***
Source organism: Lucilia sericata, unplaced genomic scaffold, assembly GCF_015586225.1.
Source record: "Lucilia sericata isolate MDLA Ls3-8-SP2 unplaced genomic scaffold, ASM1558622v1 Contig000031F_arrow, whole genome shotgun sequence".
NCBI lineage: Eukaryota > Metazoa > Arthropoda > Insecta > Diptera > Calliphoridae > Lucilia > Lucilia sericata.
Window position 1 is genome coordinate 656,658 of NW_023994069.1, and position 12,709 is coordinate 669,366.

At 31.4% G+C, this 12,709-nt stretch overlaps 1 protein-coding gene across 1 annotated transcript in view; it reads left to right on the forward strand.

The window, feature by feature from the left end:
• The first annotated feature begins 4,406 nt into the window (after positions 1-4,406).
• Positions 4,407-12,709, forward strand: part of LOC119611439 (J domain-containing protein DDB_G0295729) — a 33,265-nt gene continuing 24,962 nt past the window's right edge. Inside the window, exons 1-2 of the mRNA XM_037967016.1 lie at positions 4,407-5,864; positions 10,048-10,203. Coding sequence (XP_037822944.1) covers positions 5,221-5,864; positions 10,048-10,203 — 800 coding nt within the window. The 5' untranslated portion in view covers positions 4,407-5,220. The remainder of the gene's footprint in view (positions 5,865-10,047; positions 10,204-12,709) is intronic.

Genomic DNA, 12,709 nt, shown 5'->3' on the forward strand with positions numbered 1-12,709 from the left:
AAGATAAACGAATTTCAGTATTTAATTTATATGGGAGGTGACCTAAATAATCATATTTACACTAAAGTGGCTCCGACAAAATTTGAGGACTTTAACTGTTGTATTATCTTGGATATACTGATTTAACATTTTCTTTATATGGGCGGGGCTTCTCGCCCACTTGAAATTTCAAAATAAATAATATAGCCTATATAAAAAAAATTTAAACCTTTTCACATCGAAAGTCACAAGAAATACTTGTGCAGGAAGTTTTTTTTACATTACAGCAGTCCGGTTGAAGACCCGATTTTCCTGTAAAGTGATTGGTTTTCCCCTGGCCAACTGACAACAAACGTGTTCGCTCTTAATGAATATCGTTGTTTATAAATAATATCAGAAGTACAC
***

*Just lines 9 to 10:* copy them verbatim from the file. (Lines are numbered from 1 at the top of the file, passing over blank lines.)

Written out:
Genomic DNA, 12,709 nt, shown 5'->3' on the forward strand with positions numbered 1-12,709 from the left:
AAGATAAACGAATTTCAGTATTTAATTTATATGGGAGGTGACCTAAATAATCATATTTACACTAAAGTGGCTCCGACAAAATTTGAGGACTTTAACTGTTGTATTATCTTGGATATACTGATTTAACATTTTCTTTATATGGGCGGGGCTTCTCGCCCACTTGAAATTTCAAAATAAATAATATAGCCTATATAAAAAAAATTTAAACCTTTTCACATCGAAAGTCACAAGAAATACTTGTGCAGGAAGTTTTTTTTACATTACAGCAGTCCGGTTGAAGACCCGATTTTCCTGTAAAGTGATTGGTTTTCCCCTGGCCAACTGACAACAAACGTGTTCGCTCTTAATGAATATCGTTGTTTATAAATAATATCAGAAGTACAC